Nestle walks readers through every supermarket section--produce, meat, fish, dairy, packaged foods, bottled waters, and more--decoding labels and clarifying nutritional and other claims (in supermarket-speak, for example, "fresh" means most likely to spoil first, not recently picked or prepared), and in so doing explores issues like the effects of food production on our environment, the way pricing works, and additives and their effect on nutrition.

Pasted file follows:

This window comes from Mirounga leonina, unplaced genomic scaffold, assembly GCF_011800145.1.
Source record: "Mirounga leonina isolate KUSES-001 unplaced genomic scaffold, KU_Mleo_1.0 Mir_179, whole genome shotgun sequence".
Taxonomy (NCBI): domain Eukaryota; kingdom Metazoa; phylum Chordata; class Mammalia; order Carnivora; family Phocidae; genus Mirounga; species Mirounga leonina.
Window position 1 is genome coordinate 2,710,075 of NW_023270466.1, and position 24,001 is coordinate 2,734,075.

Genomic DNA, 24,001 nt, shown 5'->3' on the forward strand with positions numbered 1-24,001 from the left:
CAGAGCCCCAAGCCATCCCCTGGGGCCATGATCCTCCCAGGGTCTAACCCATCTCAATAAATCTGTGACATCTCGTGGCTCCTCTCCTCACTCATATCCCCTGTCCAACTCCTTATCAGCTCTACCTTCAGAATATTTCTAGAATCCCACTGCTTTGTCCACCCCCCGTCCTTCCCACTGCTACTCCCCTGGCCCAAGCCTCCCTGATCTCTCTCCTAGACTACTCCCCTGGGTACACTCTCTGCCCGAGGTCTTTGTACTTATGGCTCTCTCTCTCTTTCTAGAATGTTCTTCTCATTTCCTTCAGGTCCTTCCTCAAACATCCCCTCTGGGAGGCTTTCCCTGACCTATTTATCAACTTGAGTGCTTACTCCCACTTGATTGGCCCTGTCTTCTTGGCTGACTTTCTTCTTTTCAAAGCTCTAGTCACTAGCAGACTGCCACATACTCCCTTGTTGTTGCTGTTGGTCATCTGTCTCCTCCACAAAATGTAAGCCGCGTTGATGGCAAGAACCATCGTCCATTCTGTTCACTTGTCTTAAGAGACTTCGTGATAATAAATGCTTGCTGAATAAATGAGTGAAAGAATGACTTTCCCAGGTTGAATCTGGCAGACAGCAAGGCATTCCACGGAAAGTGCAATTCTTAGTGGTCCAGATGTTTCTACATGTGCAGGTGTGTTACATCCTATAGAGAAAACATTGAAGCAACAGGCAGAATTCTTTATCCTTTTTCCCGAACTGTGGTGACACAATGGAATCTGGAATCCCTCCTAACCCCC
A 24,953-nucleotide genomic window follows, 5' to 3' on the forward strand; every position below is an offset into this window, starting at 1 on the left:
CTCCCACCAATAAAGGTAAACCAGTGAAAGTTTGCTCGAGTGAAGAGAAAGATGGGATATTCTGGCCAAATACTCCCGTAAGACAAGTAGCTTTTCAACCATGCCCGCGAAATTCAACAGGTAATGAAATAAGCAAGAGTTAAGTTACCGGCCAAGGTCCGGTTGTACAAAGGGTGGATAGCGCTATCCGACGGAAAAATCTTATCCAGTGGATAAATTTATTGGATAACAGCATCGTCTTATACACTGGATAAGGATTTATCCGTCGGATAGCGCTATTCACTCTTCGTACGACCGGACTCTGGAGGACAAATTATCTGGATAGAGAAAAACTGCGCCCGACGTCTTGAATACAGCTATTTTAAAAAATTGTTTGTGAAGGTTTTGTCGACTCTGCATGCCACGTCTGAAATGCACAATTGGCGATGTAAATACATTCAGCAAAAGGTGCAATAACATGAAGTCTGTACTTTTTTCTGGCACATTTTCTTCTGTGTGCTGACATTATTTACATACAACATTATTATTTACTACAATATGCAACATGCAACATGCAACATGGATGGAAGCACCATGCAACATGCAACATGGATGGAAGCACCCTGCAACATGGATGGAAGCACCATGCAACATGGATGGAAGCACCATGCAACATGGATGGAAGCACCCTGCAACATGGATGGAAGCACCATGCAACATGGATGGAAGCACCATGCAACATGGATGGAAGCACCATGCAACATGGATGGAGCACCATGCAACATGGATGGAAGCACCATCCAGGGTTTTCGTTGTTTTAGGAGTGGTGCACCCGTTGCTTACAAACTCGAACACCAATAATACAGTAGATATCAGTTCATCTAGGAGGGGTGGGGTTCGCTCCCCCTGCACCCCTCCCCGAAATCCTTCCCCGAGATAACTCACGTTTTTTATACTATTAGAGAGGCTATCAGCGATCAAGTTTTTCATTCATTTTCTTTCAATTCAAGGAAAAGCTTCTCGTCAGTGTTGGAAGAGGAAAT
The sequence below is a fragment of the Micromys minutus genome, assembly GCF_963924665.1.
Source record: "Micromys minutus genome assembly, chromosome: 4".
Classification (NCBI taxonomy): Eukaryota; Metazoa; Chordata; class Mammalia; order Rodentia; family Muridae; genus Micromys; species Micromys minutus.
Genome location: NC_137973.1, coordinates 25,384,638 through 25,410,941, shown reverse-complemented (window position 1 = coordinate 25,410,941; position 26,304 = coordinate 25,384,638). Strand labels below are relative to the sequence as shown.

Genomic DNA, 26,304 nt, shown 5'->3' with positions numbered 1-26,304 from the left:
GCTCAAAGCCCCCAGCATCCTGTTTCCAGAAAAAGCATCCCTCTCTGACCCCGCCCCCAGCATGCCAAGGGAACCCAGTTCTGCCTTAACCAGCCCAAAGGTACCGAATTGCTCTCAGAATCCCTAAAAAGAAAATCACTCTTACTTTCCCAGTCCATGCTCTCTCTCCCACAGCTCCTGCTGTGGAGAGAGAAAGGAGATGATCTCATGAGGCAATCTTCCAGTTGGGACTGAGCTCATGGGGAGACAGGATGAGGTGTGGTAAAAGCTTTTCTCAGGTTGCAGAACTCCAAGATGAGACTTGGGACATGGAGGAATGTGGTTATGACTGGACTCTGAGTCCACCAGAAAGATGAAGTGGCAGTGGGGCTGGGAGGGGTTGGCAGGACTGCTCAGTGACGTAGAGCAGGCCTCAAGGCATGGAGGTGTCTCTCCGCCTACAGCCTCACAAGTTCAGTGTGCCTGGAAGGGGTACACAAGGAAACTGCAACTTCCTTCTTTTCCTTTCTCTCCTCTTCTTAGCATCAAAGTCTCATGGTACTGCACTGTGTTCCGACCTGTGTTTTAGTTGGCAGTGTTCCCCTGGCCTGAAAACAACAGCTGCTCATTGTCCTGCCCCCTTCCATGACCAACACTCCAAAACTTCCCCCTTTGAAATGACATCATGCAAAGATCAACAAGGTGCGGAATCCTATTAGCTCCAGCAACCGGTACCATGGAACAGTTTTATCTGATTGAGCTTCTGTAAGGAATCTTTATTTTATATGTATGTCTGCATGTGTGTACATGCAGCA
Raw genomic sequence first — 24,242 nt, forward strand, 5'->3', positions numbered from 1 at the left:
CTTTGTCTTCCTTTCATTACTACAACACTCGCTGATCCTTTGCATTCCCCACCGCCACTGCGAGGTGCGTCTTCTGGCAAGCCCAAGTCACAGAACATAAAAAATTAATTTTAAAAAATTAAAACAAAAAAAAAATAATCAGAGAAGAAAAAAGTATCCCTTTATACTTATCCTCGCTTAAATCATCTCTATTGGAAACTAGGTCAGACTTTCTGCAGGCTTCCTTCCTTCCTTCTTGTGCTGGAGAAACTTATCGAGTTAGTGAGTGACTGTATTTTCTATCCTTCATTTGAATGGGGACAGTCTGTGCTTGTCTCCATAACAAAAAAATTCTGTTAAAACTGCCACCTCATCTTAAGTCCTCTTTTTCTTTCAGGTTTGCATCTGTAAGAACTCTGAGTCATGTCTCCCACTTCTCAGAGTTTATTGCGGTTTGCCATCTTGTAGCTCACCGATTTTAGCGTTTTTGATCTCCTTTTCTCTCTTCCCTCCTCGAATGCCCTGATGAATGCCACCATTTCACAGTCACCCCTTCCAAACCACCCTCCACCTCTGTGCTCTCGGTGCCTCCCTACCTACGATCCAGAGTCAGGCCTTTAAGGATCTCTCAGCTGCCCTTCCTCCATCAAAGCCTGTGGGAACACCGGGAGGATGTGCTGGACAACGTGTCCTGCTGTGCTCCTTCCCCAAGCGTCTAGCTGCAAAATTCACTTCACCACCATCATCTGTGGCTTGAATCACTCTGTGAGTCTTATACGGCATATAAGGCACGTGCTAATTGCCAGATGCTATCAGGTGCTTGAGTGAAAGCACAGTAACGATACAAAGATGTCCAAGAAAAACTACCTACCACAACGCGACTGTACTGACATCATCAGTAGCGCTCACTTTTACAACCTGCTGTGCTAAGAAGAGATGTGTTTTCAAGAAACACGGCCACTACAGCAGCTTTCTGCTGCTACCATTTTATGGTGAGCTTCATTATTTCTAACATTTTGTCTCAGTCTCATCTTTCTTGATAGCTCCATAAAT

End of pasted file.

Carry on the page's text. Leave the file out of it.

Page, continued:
What Nestle reveals is both discouraging and empowering. Through ubiquitous advertising, almost universal food availability, the growth of portion size, and unchecked marketing to kids, we’re encouraged to eat more than we need, with consequent negative impact on our health. Knowledge is indeed power, and Nestle's lively, witty, and thoroughly enlightening book--the work, readers quickly see, of a food lover intent on increasing sensual satisfaction at table as well as promoting health--will help its readers become completely cognizant about food shopping. It's a must for anyone who eats and buys food and wants to do both better. --Arthur Boehm